FIG. 1 is a cross-sectional view of a grinding mill formed in accordance with the present invention taken through its axis of revolution;
FIG. 2 is a cross-sectional view of another embodiment of a grinding mill formed in accordance with the present invention;
FIG. 3 is a cross-sectional view of yet another embodiment of the present invention;
FIG. 4 is a cross-sectional view of a further embodiment of a grinding mill in accordance with the present invention;
FIG. 5 is a cross-sectional view of a grinding mill formed in accordance with the present invention showing yet another embodiment of this invention;
FIG. 6 is a cross-sectional view of an even further embodiment of the grinding mill formed in accordance with the present invention;
FIG. 7 illustrates an even further embodiment of the invention;
FIG. 8 is a schematic illustration showing an embodiment of the present invention and illustrating a charge of grinding media within the grinding chamber; and
FIG. 9 is a schematic view of another embodiment of the present invention illustrating nutuating motion.
Each of the variant forms illustrated in the drawings is characterized by having a vertical axis of revolution 1, a nutating axis 2 intersecting axis 1 at point of nutation 3, a nutating grinding chamber 4 and a nutating feed passage 5 symmetrical about axis 2, a discharge grate 6, and support means comprising frame member of members 7 adapted to support the mill and/or to secure it and to transmit forces and moments generated by its operation to suitable foundations.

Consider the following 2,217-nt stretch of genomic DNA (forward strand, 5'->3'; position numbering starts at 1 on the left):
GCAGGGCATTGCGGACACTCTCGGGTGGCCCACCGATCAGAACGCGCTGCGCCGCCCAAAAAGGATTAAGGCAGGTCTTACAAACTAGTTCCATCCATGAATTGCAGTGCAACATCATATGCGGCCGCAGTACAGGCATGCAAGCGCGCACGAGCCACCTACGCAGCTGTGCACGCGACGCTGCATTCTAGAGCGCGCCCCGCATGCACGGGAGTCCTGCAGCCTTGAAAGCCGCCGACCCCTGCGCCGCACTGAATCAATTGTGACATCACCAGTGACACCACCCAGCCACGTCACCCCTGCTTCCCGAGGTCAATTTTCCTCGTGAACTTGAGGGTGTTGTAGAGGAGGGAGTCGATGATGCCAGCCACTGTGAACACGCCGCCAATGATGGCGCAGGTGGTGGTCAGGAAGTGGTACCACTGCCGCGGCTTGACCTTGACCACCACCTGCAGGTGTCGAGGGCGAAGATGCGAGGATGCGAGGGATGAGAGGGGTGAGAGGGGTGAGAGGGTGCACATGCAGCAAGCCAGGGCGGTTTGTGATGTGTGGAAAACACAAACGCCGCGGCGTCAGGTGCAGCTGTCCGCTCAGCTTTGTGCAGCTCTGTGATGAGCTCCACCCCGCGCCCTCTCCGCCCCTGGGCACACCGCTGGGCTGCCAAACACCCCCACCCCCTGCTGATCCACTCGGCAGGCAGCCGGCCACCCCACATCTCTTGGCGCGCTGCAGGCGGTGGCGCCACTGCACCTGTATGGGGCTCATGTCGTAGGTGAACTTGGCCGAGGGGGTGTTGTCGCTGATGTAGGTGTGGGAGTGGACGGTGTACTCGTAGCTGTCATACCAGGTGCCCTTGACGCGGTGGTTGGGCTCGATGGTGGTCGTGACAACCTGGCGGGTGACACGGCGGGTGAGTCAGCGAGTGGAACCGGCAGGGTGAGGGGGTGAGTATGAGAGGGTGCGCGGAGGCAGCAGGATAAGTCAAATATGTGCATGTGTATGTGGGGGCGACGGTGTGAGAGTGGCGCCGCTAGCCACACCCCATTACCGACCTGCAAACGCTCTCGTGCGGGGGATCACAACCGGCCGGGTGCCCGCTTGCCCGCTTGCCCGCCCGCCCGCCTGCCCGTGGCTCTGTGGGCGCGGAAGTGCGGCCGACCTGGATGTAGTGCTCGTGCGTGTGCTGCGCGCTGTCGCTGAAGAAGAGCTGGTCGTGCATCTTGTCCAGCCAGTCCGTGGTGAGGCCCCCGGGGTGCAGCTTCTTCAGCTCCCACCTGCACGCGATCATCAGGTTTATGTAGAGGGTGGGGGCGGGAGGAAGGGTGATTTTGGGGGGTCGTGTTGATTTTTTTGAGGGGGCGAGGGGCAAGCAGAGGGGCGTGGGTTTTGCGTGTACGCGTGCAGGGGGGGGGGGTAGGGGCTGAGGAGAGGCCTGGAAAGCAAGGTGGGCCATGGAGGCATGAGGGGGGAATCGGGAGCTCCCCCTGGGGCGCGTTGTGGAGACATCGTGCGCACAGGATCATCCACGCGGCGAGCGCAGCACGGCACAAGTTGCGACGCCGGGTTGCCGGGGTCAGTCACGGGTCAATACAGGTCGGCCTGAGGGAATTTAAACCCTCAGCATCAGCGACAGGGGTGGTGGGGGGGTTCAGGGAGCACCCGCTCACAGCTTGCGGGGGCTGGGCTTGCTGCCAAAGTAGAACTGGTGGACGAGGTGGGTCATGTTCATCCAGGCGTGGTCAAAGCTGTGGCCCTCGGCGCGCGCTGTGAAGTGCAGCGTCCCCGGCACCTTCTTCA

Each of the variant forms illustrated in FIGS. 1, 2 and 3 is characterized by having a member 8 located in frame member 7 for rotation about the vertical axis 1 by a bearing 9 and driving the nutating members through a bearing 10 mounted on said members symmetrically about the nutating axis 2, said member 8 being rotated by any suitable means such as the bevel gearing and belt driven countershaft depicted at 11. In the variant form of FIG. 2 bearing 10, in association with bearing 9, also locates the nutating parts and constrains their axis 2 to perform the desired nutating motion about axis of revolution 1. In the variant form of FIG. 1 the nutating parts are located and constrained to perform the desired nutating motion by the annular nutating bearing surfaces 12 and 13 rolling on their opposing annular bearing surfaces 14 and 15 respectively and the sliding and/or rolling engagement of peripheral surface 16 with the opposing surface 17 of frame members 7. In the variant form of FIG. 5, nutating motion constraint is provided by the toroidal nutating bearing surface 18 rolling on opposing toroidal bearing surface 19 on frame member 7. In the variant forms of FIGS. 3 and 4, location and nutation constraint of the nutating members are provided by not less than three balls 20 disposed at equal radii about the nutation point 3 each ball being contained by similar matching shaped ball guide cavities 21 and 22 in the spherically shaped nutating member 23 and complementary spherical surface 24 of the frame member 7 respectively in such manner that the balls 20 are able to roll to permit the required movement and to transfer the constraining forces between the nutating and the frame members.